So we'll go along for a few weeks at school with Sam's behavior being "okay-ish." Not especially great, but also not especially bad. Then he'll have a few really good days, and I'll start to think one of two things: A--we've got this whole thing figured out, and I am such an amazing mother for getting my child what he needs to really succeed; and/or B--maybe we were all over-reacting, and he doesn't really have a problem after all. He's just spirited, but now he's getting the hang of it (side note: if it is MARCH and your child is still working on getting the hang of it please to talk to your doctor objectively about possible behavioral issues.).
Then he'll have a couple really bad days. Days when the future looks so dark for both of us, because he just cannot do school things in an appropriate fashion. Things like sitting down for 10 minutes. Things like working on an art project, or waiting his turn without giving up on the whole idea and finding something totally different. You know, things like focus. Persistence. Self-control.
Today I forgot Sam's awesome air cushion, which is supposed to provide sensory input. To be honest, I don't understand the reasoning behind it 100%, but it has a success rate of about 75-80% with my kid, so we use it. Except today. So of course he had a bad day, earning an actual frowny face for his second circle (story-time), a frowny face his teacher hardly ever gives. I guess he was hiding under the table the entire time. JE. SUS. CHRIST. Or, as we sometimes say around the little man, CHEEZITS. Dad gum.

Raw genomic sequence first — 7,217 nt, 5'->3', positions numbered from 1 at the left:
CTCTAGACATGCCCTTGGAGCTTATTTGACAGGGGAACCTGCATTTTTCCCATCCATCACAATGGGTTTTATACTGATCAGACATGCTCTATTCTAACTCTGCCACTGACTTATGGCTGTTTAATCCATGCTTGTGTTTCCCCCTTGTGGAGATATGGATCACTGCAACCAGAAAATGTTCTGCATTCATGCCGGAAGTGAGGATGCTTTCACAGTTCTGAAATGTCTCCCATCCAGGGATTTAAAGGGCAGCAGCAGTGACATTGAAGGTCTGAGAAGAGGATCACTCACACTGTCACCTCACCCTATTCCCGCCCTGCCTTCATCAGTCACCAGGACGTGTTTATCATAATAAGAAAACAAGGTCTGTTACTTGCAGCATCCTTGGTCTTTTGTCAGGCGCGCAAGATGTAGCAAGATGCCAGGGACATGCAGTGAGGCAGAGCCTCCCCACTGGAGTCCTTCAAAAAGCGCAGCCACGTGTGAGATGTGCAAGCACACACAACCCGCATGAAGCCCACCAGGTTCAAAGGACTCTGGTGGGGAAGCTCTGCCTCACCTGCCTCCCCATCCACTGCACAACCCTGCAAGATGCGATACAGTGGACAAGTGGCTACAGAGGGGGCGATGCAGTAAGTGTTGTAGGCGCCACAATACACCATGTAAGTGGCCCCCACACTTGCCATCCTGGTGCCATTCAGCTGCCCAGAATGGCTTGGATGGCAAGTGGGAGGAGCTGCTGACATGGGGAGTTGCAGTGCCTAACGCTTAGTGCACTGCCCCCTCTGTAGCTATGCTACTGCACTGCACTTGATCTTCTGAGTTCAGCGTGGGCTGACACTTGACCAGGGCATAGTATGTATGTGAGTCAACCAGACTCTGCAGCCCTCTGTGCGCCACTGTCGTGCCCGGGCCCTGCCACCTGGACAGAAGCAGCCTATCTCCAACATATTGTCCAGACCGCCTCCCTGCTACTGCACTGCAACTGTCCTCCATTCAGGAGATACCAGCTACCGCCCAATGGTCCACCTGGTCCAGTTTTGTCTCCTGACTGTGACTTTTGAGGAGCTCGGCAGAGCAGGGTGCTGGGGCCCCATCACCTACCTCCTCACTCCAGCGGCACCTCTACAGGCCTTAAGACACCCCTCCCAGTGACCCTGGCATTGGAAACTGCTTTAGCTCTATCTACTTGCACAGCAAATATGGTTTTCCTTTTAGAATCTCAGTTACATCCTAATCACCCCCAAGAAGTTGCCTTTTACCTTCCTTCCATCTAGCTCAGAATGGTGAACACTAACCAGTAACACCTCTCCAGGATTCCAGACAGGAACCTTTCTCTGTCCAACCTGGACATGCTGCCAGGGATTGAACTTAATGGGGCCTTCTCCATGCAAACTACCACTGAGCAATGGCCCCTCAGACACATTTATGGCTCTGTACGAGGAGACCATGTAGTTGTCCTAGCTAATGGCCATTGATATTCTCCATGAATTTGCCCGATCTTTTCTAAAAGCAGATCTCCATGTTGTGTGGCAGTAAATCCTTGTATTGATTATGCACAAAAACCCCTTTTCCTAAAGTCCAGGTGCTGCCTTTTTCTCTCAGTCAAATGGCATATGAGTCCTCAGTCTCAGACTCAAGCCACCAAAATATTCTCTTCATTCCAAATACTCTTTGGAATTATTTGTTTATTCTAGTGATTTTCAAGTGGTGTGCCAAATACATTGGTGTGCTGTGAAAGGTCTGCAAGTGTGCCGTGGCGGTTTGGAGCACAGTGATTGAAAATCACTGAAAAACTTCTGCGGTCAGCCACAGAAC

I know, I really really do, that this is a long-haul process. But sometimes it can be dispiriting to know that a single dropped component sends the gears screeching to a halt.
On the bright side, I told him that if he lines up on the playground without being asked more than once 4 days in a row he would earn the Mighty Eagle setting on my Angry Birds. That worked like a motherfucking charm.* So now he's going to go 6 days in a row (which translates to 3 weeks) to earn another app.
*No, I don't know why telling him he needs to line up doesn't work. Threats don't work. There is basally no punishment severe enough (outside of like, beatings) to overcome the momentary thrill of exercising that power on the playground. But positive rewards work, as long as he wants them badly enough.